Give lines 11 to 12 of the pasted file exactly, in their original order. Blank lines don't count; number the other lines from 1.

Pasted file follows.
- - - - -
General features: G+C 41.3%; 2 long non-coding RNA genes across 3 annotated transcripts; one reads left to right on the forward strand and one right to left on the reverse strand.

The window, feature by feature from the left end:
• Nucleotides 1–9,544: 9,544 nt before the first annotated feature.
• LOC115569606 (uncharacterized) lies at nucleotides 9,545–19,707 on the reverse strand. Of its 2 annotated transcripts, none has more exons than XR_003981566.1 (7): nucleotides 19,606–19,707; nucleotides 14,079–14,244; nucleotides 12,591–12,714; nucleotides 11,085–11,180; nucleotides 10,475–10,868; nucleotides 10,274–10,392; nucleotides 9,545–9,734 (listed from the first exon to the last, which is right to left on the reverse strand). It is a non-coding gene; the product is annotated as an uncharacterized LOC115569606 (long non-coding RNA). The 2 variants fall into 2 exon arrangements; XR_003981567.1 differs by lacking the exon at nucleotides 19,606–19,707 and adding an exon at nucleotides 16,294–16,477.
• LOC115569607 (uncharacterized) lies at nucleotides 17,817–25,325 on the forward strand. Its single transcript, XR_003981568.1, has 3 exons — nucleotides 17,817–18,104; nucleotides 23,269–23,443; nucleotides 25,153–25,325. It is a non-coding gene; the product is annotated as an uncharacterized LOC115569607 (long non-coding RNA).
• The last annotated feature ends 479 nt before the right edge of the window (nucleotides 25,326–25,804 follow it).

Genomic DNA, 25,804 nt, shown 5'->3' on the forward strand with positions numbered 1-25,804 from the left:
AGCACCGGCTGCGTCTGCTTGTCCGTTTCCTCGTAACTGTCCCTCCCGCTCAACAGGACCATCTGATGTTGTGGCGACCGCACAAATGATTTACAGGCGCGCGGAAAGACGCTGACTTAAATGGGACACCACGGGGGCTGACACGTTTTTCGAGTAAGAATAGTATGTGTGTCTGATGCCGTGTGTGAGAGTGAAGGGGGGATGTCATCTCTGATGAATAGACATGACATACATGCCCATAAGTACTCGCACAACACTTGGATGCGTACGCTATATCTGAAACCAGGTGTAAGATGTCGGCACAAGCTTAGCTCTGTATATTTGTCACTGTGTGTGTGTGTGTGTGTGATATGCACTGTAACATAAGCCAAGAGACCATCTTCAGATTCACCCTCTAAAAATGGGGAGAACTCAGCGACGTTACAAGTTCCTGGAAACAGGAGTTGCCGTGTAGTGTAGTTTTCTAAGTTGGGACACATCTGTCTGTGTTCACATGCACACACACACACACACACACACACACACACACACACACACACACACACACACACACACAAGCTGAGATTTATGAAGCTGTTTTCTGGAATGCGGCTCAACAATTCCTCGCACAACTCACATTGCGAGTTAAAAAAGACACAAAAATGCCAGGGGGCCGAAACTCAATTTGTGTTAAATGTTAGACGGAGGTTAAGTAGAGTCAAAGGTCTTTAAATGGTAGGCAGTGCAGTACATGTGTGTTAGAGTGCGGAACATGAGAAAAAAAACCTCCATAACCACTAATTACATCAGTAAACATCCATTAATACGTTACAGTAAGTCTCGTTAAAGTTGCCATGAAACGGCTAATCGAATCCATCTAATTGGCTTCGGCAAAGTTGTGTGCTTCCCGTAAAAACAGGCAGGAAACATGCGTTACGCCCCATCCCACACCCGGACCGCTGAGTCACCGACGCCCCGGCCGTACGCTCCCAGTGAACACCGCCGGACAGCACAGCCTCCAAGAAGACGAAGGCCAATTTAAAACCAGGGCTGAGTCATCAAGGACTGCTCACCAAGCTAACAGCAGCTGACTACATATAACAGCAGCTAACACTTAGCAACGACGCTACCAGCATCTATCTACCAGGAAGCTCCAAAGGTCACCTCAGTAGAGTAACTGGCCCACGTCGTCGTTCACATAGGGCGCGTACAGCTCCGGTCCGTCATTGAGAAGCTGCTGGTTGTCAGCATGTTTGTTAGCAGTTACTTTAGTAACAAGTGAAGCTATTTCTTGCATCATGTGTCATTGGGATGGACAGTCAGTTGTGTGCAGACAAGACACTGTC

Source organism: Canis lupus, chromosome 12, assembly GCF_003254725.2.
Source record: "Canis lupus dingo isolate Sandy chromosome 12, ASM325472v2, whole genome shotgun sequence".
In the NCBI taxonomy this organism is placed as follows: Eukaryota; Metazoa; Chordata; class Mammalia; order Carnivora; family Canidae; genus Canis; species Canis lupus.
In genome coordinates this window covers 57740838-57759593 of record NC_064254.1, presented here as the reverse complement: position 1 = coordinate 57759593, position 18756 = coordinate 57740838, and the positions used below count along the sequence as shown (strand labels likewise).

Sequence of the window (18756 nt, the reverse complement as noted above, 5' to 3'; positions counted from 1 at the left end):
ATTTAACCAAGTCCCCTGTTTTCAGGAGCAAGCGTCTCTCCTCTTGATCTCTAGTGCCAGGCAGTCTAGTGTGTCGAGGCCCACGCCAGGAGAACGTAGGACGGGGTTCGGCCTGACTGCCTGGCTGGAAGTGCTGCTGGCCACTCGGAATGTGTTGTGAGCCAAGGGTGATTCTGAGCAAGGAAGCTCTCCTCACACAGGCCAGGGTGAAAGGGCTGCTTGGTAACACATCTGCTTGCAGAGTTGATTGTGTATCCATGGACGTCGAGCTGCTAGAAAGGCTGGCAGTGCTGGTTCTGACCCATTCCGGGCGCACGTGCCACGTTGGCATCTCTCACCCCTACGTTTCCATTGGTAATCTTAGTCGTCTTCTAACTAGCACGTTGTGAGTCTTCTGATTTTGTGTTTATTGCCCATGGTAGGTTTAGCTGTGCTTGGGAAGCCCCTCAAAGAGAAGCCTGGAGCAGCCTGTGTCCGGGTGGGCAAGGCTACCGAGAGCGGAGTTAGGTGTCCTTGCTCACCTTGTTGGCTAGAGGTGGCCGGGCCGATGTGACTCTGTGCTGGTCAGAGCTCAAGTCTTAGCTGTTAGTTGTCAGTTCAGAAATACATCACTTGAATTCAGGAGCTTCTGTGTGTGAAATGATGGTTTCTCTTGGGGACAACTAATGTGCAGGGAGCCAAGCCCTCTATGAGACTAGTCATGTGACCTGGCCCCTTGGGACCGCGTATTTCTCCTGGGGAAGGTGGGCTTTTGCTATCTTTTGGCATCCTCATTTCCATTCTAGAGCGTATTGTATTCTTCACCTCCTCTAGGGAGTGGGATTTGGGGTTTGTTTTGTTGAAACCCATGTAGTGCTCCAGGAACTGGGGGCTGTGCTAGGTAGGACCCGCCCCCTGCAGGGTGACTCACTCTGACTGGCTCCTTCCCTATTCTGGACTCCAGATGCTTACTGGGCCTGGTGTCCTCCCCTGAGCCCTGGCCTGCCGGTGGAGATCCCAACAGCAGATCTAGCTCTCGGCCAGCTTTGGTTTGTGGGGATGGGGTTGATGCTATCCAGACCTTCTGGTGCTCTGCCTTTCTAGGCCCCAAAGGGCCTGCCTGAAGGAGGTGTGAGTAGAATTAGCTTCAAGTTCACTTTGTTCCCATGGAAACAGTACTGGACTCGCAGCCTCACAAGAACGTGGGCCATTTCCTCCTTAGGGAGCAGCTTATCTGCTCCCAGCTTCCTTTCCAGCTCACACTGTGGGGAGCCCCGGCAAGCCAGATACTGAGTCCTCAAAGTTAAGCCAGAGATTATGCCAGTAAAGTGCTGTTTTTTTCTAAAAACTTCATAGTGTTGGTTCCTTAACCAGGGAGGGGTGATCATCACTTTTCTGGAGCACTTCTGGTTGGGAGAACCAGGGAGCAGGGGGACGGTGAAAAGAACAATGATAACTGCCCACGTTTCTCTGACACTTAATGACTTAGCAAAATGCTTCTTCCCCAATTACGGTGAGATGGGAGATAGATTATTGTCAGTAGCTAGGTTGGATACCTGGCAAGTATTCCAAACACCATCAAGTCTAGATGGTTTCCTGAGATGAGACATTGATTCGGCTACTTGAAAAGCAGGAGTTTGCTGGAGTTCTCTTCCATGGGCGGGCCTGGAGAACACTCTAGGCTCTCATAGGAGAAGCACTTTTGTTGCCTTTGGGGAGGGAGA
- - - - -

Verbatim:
In the NCBI taxonomy this organism is placed as follows: Eukaryota; Metazoa; Chordata; class Mammalia; order Carnivora; family Canidae; genus Canis; species Canis lupus.
In genome coordinates this window covers 57740838-57759593 of record NC_064254.1, presented here as the reverse complement: position 1 = coordinate 57759593, position 18756 = coordinate 57740838, and the positions used below count along the sequence as shown (strand labels likewise).